Marriages are dissolving at alarmingly rapid rate these days. With divorce being so common, I do sometimes wonder why am I still in a marriage that is long dead. A few people I know whose marriage started breaking down later than mine is already divorced or seperated. They have moved on and start life anew. Why exactly am I still in? That’s a huge question. Too big for me to pick apart and describe in detail. Hell, I might not even know! I thought Susan Lapin made a very realistic but sadly true observation of divorce in the current economic situation.

The Only Option?
I have been reading that the divorce rate is down, with some speculation that the reduction is due to the bad economy. Seemingly, couples who had been planning to split are realizing that they can’t afford the lawyers, separate housing and other expenses that divorce entails.

If true, then at least for couples with children, an incredibly profound and rather sad statement is being made. Obviously, each couple’s story is unique, but somehow the implication is that when faced with data showing that the cost of divorce is too high, husbands and wives either make a strenuous effort to resuscitate a failing marriage or at least learn to co-exist. A life that had been unbearable becomes bearable for a while longer.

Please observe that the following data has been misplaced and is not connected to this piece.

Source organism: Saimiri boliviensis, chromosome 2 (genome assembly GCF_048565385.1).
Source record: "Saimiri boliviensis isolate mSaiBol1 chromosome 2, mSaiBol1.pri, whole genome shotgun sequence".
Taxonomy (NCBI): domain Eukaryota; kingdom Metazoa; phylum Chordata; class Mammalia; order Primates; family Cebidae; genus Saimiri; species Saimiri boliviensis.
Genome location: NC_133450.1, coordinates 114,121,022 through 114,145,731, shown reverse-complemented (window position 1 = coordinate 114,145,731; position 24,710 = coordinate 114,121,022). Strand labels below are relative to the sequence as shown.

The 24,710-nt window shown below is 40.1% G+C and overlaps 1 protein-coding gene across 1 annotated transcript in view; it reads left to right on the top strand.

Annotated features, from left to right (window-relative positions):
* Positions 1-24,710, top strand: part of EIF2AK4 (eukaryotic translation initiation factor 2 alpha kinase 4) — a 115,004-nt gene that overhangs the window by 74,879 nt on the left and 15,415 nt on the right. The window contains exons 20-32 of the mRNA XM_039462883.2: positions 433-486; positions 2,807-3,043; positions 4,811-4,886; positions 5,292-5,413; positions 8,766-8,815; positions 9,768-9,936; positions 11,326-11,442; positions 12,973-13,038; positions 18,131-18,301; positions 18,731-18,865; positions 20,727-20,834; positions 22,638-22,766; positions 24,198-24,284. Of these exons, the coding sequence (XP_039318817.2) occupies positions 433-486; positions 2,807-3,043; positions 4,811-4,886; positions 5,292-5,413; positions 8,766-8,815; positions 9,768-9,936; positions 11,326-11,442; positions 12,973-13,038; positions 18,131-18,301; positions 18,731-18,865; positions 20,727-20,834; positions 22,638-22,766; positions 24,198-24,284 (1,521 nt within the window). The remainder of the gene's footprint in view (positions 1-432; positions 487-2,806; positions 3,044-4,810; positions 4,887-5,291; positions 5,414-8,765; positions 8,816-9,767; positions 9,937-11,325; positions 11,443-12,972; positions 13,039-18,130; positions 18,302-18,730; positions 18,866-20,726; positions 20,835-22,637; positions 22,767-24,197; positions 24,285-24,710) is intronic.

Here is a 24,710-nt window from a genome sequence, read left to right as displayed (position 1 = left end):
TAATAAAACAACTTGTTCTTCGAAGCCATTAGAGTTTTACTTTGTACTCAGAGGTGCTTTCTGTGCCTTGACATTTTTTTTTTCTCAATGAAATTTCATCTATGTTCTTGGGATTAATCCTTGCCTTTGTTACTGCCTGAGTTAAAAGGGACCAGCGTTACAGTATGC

The data shows that children’s lives are overwhelmingly negatively impacted when their parents divorce. There are emotional, academic, social and financial implications that last well into the future. Surely, few parents would take steps to deliberately harm their children. I can only conjecture that a high proportion of divorcing mothers and fathers convince themselves that their family is the exception to the rule, in the same way that a smoker might tell himself, quite accurately, that not every one who smokes gets cancer.

While I don’t think that any honorable person makes the choice to divorce frivolously, exactly what does it say about society’s priorities if one effect of these economically troubling times is the realization that, when it comes to money but not to children, the decision to break up a home simply costs too much.